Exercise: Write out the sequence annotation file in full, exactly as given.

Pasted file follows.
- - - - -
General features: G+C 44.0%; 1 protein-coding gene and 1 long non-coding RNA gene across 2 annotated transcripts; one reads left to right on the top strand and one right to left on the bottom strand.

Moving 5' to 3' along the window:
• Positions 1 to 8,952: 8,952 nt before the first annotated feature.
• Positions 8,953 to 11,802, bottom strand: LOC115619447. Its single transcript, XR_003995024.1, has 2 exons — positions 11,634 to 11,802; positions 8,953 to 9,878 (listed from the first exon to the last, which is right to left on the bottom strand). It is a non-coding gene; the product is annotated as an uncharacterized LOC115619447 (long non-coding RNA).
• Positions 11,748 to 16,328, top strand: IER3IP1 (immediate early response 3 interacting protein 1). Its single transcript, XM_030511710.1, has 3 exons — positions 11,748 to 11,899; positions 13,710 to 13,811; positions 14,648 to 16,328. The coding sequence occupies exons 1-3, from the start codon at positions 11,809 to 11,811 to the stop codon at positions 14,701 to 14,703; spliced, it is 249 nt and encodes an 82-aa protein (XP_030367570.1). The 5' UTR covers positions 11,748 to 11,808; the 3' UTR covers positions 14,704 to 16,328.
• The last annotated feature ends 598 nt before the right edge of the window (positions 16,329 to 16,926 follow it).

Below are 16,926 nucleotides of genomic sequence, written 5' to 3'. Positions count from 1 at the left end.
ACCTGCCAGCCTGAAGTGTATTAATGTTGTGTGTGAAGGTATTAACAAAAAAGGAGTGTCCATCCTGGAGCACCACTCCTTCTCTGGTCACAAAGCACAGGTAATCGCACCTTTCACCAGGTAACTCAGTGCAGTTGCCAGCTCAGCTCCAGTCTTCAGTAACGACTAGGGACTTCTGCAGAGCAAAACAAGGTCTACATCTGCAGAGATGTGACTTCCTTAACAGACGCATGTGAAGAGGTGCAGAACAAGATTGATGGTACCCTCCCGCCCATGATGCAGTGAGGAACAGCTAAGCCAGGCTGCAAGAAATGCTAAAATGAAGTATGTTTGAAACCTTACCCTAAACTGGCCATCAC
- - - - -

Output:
General features: G+C 44.0%; 1 protein-coding gene and 1 long non-coding RNA gene across 2 annotated transcripts; one reads left to right on the top strand and one right to left on the bottom strand.

Moving 5' to 3' along the window:
• Positions 1 to 8,952: 8,952 nt before the first annotated feature.
• Positions 8,953 to 11,802, bottom strand: LOC115619447. Its single transcript, XR_003995024.1, has 2 exons — positions 11,634 to 11,802; positions 8,953 to 9,878 (listed from the first exon to the last, which is right to left on the bottom strand). It is a non-coding gene; the product is annotated as an uncharacterized LOC115619447 (long non-coding RNA).
• Positions 11,748 to 16,328, top strand: IER3IP1 (immediate early response 3 interacting protein 1). Its single transcript, XM_030511710.1, has 3 exons — positions 11,748 to 11,899; positions 13,710 to 13,811; positions 14,648 to 16,328. The coding sequence occupies exons 1-3, from the start codon at positions 11,809 to 11,811 to the stop codon at positions 14,701 to 14,703; spliced, it is 249 nt and encodes an 82-aa protein (XP_030367570.1). The 5' UTR covers positions 11,748 to 11,808; the 3' UTR covers positions 14,704 to 16,328.
• The last annotated feature ends 598 nt before the right edge of the window (positions 16,329 to 16,926 follow it).

Below are 16,926 nucleotides of genomic sequence, written 5' to 3'. Positions count from 1 at the left end.
ACCTGCCAGCCTGAAGTGTATTAATGTTGTGTGTGAAGGTATTAACAAAAAAGGAGTGTCCATCCTGGAGCACCACTCCTTCTCTGGTCACAAAGCACAGGTAATCGCACCTTTCACCAGGTAACTCAGTGCAGTTGCCAGCTCAGCTCCAGTCTTCAGTAACGACTAGGGACTTCTGCAGAGCAAAACAAGGTCTACATCTGCAGAGATGTGACTTCCTTAACAGACGCATGTGAAGAGGTGCAGAACAAGATTGATGGTACCCTCCCGCCCATGATGCAGTGAGGAACAGCTAAGCCAGGCTGCAAGAAATGCTAAAATGAAGTATGTTTGAAACCTTACCCTAAACTGGCCATCAC